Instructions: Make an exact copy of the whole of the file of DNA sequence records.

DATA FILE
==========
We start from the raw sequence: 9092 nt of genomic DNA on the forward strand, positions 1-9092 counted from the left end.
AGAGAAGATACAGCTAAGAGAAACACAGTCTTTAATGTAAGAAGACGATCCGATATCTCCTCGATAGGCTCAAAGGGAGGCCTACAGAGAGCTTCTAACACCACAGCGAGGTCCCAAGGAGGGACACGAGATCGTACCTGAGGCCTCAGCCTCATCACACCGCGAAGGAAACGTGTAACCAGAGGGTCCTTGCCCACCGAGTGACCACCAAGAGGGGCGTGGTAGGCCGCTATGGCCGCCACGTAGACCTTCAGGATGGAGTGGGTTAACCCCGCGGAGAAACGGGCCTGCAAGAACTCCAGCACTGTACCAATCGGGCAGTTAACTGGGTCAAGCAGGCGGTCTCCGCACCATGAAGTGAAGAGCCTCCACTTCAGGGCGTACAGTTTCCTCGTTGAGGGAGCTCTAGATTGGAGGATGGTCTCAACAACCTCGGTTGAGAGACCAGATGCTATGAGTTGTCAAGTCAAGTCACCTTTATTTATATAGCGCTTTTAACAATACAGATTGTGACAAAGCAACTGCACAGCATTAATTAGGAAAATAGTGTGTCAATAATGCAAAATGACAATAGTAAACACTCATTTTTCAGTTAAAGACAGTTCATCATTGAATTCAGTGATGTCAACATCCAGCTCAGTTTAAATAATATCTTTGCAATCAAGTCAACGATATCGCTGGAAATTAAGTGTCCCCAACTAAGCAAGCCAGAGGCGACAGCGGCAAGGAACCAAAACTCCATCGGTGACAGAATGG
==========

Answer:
We start from the raw sequence: 9092 nt of genomic DNA on the forward strand, positions 1-9092 counted from the left end.
AGAGAAGATACAGCTAAGAGAAACACAGTCTTTAATGTAAGAAGACGATCCGATATCTCCTCGATAGGCTCAAAGGGAGGCCTACAGAGAGCTTCTAACACCACAGCGAGGTCCCAAGGAGGGACACGAGATCGTACCTGAGGCCTCAGCCTCATCACACCGCGAAGGAAACGTGTAACCAGAGGGTCCTTGCCCACCGAGTGACCACCAAGAGGGGCGTGGTAGGCCGCTATGGCCGCCACGTAGACCTTCAGGATGGAGTGGGTTAACCCCGCGGAGAAACGGGCCTGCAAGAACTCCAGCACTGTACCAATCGGGCAGTTAACTGGGTCAAGCAGGCGGTCTCCGCACCATGAAGTGAAGAGCCTCCACTTCAGGGCGTACAGTTTCCTCGTTGAGGGAGCTCTAGATTGGAGGATGGTCTCAACAACCTCGGTTGAGAGACCAGATGCTATGAGTTGTCAAGTCAAGTCACCTTTATTTATATAGCGCTTTTAACAATACAGATTGTGACAAAGCAACTGCACAGCATTAATTAGGAAAATAGTGTGTCAATAATGCAAAATGACAATAGTAAACACTCATTTTTCAGTTAAAGACAGTTCATCATTGAATTCAGTGATGTCAACATCCAGCTCAGTTTAAATAATATCTTTGCAATCAAGTCAACGATATCGCTGGAAATTAAGTGTCCCCAACTAAGCAAGCCAGAGGCGACAGCGGCAAGGAACCAAAACTCCATCGGTGACAGAATGG